Theranos President and COO Sunny Balwani will retire, which Theranos says is part of a broader reorganization that involves creating three new positions – chief medical officer, head of research, and COO. The company has also added three board members, two of whom were already on the board until Theranos replaced them in a hasty October 2015 reaction to media coverage questioning its technology claims and a CMS investigation of its clinical practices.
Balwani was a technology executive with no medical or science experience when he was put in charge of the company’s California lab in 2009, which CMS later cited as posing “immediate jeopardy” to patients.
From Frank Poggio: “Re: HHS challenge to design a simpler patient bill. This is the height of hypocrisy. Does CMS think providers on their own created the insane billing requirements and processes? It started with Medicare Part A, then B, then D. Co-payments, deductibles, out of network, referral approvals, contractual allowances, UC charges, and on and on. Next, billing systems will have to deal with VBP, P4P, bundled payments, MACRs, and more. Providers never asked or suggested any of these — they just have to figure out how to carve up charges /costs and services and put it all on a one-page bill. A 1995 analysis found that the Federal Register contains 11,000 pages dealing with an IRS 1040 submission, but hospital billing required 55,000 pages to describe. If CMS really wants to simplify the patient bill, they need to go to a single-payer system. Until they do that (not likely), the patient bill will continue to be the mess it has been for the last 50 years. Who do I call to collect my $5k?” I had the same reaction. Not only is billing too complicated for even providers and payers (much less patients) to understand, the bill is constantly amended over months as the parties involved negotiate who will pay what. It’s absurd to think that patients will assume financial responsibility when nobody can tell them what they owe at the time they owe it, not even accounting for the fact that bills are full of errors and questionable practices that patients aren’t equipped to analyze and report no matter how well presented the information might be. In comparison, IRS forms and tax policies are a consumer-friendly delight.
From Wonky Warrior: “Re: George Washington Medical. Appears to be switching back to Allscripts from Epic at six of their sites.” Unverified, although a recruiter’s email sent my way says that six recently acquired sites (four urgent care centers and two OB/GYN practices) were on different EHRs, they moved to Epic, and now they’re going back to Allscripts EMR, which is what the medical faculty plan uses.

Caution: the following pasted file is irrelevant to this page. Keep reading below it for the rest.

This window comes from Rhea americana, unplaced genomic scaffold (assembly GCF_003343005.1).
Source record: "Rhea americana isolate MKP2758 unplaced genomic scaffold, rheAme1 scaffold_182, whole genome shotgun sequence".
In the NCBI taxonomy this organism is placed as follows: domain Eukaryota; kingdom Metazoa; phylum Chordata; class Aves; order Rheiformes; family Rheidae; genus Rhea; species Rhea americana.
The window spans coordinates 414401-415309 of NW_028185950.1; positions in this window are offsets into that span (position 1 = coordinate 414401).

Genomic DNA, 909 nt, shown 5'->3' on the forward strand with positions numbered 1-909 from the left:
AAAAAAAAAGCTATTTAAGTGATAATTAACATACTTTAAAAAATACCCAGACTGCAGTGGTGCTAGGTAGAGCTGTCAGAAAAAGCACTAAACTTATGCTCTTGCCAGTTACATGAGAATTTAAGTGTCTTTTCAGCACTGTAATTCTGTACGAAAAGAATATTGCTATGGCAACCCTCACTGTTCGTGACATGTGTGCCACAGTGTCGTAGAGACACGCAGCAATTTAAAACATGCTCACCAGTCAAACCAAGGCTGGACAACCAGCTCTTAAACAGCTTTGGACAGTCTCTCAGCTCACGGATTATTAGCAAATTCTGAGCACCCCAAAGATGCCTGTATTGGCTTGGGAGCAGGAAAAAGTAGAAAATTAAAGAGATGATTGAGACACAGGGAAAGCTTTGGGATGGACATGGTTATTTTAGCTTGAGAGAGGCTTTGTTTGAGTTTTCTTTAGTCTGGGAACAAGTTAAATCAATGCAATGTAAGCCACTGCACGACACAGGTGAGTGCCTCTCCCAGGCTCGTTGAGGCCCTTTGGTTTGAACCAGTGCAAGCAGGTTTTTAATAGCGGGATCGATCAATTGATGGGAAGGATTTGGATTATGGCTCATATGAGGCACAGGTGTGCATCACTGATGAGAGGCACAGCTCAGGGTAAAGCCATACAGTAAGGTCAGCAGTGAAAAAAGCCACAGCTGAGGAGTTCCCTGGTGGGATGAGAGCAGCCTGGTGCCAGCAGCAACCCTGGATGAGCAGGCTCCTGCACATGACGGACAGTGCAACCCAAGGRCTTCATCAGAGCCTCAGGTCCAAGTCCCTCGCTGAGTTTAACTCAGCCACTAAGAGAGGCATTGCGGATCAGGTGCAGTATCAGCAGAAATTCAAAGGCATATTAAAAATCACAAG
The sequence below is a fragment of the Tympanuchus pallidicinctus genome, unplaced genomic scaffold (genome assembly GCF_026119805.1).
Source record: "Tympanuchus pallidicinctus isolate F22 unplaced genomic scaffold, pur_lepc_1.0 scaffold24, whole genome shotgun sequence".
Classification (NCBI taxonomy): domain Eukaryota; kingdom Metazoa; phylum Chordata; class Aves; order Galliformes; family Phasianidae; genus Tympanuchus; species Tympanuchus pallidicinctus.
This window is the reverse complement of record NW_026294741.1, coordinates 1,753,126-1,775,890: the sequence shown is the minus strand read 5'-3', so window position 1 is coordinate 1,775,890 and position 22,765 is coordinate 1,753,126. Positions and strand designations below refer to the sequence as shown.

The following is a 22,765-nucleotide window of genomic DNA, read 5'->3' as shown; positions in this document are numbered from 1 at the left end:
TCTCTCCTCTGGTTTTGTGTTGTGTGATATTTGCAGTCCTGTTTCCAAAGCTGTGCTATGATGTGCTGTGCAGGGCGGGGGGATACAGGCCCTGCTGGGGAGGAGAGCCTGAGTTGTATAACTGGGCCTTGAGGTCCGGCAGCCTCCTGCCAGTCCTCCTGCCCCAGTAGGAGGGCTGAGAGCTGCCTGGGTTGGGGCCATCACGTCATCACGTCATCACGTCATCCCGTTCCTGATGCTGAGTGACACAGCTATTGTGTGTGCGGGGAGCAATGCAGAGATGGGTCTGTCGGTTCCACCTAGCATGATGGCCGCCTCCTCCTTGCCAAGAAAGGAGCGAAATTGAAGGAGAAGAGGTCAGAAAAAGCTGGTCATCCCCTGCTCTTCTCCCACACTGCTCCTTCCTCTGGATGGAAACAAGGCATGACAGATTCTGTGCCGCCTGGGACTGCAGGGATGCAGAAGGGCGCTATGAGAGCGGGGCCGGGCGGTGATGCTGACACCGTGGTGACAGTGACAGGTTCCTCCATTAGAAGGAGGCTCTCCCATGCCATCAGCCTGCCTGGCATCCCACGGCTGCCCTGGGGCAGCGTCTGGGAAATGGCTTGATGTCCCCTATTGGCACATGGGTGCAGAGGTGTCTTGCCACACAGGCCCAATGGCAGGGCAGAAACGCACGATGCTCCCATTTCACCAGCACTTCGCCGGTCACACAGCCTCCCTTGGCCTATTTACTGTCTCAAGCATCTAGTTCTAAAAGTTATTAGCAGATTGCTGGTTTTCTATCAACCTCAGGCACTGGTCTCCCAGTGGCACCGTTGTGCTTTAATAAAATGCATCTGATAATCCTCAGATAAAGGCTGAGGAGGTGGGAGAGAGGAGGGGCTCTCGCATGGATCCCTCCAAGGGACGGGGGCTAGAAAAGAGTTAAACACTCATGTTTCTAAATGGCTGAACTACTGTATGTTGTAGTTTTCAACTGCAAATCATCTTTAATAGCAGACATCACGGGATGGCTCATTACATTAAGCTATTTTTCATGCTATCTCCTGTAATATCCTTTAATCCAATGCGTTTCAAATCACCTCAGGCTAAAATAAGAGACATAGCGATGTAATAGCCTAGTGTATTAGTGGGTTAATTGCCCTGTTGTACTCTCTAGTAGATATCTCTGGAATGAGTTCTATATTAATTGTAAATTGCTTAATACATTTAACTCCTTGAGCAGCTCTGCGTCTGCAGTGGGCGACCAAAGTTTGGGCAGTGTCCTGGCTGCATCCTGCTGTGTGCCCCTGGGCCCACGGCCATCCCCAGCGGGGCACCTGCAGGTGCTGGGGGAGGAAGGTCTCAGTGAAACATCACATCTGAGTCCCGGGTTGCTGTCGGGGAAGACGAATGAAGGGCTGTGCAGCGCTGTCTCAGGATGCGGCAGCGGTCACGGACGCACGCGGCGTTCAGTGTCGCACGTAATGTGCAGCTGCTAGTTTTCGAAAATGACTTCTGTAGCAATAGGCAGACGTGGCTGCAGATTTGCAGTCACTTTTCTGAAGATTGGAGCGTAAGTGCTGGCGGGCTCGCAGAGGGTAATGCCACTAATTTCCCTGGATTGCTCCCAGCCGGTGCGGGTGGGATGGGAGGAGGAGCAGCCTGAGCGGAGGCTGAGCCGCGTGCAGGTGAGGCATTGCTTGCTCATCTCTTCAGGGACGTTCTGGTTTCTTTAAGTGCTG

From Jenson: “Re: MD Anderson. Encore did indeed run the selection process. It’s a great business model – Encore runs the procurement, chooses the vendor that requires the most third-party integration support (Epic), and then gets nearly $50 million to support the Epic project. I would pick Epic every time.” The internal document is here. The same regent’s meeting agenda from late 2013 also included a nearly $5 million contract with Cognizant for ICD-10 implementation services.
From Pithy Patti: “Re: MACRA. HHS is out of touch if it expects providers to understand 962 pages of legislation.” Here’s an important point that a lot of self-proclaimed experts are missing: nobody expects providers to individually read and understand those 962 pages. We all follow a lot of laws and rules that are mired in endless pages of legalese somewhere in the government, but that doesn’t mean we’re expected to read and interpret those documents on our own. The government’s job is to pass laws that pass legal muster and convey legislative intent, not to create breezy, easily digested summaries of what they mean so that laypeople can use the Congressional Record as their personal policy manual. That’s a job for non-government experts (consultants and associations, for example) who turn those dense documents into rules their constituencies can follow, just like they do for payment rules that providers follow. The Affordable Care Act had a couple of thousand pages that nobody read (including the politicians who voted for or against it), but it has spawned dozens of thousands of pages of regulations that spell out the specifics.
From Kellan Ashby: “Re: Siemens Healthineers video on YouTube. It’s been pulled. Siemens Embarrassedineers?” Fear not – someone reposted a copy of the corporate atrocity-filled video. Sing and air-guitar with me, “Oho, oho …” Just in case it accidentally gets removed from YouTube again, I’ve downloaded a copy.